Docks close, future remains clear
By Isaac Escovedo, ReporterDock Blocked
What will we call Dockton when there’s no more dock? Vashon has had docks for as long as it’s had white settlers, and without these docks, Vashon is at risk of losing tourism from sailors. The Dockton and Tramp Harbor docks have been popular fishing, swimming, and boating destinations on Vashon Island for years, and with their closing
“The fisher people … like the Tramp Harbor Dock because of its deep water access. There’s a shelf that dips down pretty precipitously down at the 300 foot mark and it’s excellent fishing,” Elaine Ott-Rocheford, Vashon Parks Department executive director, said.
Without this fishing location, fishers will have to take to boats for the majority of their fishing, seriously impacting their hobbies and the way they practice them.
The removal of these docks will not just affect fishers, but the multitude of teenagers who spend their summers swimming there.
“It makes me very sad, and it makes a lot of people sad,” junior Mackenzie Shore said. “There’s nowhere for people to hang out on the island, so they should not close it.”
Shore echoes the sentiments of many island teenagers. With a decreasing number of places to spend time and things to do on the island, teens are turning elsewhere and spending less time in public settings.
The disappearance of Vashon’s final docks also reflects a centralization of business that has been happening on Vashon for years.
“There were 28 major docks on Vashon by about 1910,” Mike Kirk, Vashon resident and amateur historian, said. “The docks were crucial to Vashon life. They were used to deliver Vashon farm goods to markets and to take people off island to see a doctor.”
Vashon’s docks seemed to start diminishing in the 1930’s and 40’s. With larger ferries sailing routes to Vashon, the need for such a large and diverse set of docks shrunk.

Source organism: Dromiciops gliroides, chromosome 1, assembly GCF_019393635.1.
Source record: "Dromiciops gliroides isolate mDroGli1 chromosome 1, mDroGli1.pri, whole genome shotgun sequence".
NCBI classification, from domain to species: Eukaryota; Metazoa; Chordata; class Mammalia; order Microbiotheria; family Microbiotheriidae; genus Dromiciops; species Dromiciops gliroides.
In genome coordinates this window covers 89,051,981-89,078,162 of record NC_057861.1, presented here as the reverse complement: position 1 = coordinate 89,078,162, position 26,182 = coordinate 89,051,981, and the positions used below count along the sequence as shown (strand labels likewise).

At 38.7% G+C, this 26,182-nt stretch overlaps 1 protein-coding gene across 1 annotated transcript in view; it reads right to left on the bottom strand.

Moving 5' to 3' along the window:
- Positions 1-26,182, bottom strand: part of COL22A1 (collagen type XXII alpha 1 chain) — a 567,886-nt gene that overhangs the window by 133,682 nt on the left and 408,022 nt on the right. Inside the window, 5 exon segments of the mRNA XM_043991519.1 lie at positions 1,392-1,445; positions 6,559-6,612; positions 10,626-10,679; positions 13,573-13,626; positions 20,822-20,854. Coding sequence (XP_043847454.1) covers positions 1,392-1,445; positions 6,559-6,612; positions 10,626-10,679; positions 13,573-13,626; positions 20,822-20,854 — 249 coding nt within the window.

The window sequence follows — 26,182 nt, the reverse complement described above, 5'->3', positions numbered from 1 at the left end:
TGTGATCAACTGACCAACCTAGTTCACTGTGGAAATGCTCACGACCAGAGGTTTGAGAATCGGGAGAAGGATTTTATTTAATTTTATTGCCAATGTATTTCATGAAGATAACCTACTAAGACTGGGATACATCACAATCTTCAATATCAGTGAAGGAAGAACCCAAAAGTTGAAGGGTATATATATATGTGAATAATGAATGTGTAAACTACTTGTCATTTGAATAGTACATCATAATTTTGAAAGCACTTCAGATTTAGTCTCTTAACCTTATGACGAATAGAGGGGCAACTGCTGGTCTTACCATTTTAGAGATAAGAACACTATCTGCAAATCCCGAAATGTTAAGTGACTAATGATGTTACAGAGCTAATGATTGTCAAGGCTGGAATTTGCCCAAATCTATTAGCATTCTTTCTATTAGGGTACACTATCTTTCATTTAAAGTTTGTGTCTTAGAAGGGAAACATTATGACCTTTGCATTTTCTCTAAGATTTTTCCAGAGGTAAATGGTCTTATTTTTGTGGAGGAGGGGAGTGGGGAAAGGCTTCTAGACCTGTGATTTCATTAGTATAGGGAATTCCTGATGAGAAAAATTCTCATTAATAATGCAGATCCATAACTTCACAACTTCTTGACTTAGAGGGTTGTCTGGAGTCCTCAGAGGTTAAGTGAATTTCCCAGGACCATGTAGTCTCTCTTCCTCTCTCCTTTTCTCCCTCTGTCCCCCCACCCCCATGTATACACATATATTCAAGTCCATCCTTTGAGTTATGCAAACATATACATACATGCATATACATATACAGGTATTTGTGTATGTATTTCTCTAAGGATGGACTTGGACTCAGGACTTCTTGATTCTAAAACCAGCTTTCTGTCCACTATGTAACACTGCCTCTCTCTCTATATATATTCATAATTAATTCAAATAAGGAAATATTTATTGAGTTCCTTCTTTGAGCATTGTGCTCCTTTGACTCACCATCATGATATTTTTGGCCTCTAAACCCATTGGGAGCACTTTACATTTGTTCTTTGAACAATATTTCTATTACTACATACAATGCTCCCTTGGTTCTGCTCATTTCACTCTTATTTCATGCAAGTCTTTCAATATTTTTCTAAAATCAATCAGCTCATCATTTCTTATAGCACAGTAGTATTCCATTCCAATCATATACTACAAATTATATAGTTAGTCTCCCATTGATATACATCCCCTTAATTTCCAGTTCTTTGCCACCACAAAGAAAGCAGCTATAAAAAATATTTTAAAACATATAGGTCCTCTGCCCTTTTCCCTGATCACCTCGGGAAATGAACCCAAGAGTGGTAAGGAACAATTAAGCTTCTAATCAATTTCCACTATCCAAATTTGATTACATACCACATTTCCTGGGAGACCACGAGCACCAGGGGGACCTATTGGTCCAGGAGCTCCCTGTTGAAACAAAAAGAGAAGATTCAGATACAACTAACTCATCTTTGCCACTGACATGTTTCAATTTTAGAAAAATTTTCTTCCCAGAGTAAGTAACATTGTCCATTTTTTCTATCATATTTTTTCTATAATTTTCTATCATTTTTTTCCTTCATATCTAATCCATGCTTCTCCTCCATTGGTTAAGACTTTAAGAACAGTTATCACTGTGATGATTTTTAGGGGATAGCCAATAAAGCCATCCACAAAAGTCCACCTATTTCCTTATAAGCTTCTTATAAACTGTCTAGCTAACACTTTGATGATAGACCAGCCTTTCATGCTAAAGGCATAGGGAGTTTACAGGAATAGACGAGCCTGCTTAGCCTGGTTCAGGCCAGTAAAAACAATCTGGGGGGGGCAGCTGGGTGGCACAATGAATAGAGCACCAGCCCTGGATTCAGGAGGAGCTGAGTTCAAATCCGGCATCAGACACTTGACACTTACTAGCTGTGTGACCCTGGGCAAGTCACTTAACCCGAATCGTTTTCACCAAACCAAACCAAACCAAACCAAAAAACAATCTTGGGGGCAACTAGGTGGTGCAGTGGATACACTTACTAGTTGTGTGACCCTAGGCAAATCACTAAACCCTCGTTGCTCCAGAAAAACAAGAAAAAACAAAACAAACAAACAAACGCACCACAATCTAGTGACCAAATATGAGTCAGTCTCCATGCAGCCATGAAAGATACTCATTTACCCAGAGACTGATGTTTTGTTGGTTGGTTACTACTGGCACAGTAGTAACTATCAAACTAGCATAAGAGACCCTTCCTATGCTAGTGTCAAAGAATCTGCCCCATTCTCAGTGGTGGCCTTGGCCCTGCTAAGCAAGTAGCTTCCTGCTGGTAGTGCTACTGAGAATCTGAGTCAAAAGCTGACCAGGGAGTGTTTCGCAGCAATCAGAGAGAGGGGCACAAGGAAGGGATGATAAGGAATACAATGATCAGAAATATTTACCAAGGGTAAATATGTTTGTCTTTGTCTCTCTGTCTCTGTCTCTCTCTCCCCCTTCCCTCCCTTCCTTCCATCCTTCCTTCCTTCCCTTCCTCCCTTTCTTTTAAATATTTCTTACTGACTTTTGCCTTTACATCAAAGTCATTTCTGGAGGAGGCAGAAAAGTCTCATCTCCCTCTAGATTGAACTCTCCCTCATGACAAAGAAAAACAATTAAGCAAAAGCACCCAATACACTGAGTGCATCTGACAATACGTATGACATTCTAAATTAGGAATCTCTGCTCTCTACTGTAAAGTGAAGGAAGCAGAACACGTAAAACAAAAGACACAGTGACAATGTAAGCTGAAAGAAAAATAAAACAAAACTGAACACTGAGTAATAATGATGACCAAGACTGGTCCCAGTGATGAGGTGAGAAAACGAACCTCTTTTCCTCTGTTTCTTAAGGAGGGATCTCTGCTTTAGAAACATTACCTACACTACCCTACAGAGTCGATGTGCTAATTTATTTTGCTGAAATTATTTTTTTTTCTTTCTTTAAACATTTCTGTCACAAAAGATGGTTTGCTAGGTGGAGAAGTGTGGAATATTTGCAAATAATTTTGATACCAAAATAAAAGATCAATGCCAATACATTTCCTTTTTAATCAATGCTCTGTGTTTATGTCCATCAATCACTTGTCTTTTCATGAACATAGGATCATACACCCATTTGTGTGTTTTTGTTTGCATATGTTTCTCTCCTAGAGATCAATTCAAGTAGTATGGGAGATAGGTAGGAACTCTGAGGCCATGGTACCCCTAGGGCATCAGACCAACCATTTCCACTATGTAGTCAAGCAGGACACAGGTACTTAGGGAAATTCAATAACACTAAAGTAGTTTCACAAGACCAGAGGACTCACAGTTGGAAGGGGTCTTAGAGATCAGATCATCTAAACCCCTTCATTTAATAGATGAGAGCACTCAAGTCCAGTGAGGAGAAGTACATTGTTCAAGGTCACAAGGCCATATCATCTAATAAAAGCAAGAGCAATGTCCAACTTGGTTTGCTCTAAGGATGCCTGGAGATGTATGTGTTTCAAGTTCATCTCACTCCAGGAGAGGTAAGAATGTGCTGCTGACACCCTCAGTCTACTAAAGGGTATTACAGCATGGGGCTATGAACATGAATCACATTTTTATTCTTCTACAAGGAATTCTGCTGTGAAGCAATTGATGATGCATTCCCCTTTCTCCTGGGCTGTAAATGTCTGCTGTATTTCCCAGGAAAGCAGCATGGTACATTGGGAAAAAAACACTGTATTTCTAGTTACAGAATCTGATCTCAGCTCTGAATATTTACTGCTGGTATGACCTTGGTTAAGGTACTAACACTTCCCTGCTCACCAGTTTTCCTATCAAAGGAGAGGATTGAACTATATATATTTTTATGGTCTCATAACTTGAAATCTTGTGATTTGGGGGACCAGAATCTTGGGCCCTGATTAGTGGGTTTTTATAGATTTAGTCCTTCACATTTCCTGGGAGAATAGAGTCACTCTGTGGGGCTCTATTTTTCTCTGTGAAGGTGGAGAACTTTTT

“I think Vashon is popular as a site for boats,” Kirk told me, moving on to his opinions on the closing of the docks in the modern day. “In the event of an emergency there’s very few places for us [the fire department] to put in our boat. We also made plans with Vashon Be Prepared to land a landing craft by the Tramp Harbor dock.”
Despite Vashon’s 53 miles of coastline, there are very few places to land emergency craft, and with the removal of the Tramp Harbor Dock especially, Vashon may be risking unpreparedness in the event of an emergency.
The closing of the island’s final docks doesn’t guarantee that there will never be another public dock on Vashon. The Tramp Harbor Dock was forced to close when their insurance company decided it was too much of a liability to keep open, and the Dockton Dock closed for similar reasons. Despite the complexity of navigating Federal Tidelands leases, ecological permits, and securing funds, the Vashon Parks Department is working tirelessly to solve the Tramp Harbor Dock situation.
“Ultimately the goal will be to build a new dock in Tramp Harbor, or possibly renovate the old one,” Ott-Rocheford said.
Docks played a crucial role in Vashon’s history, and whether they’ll make a resurgence or not can only be determined by the coming years.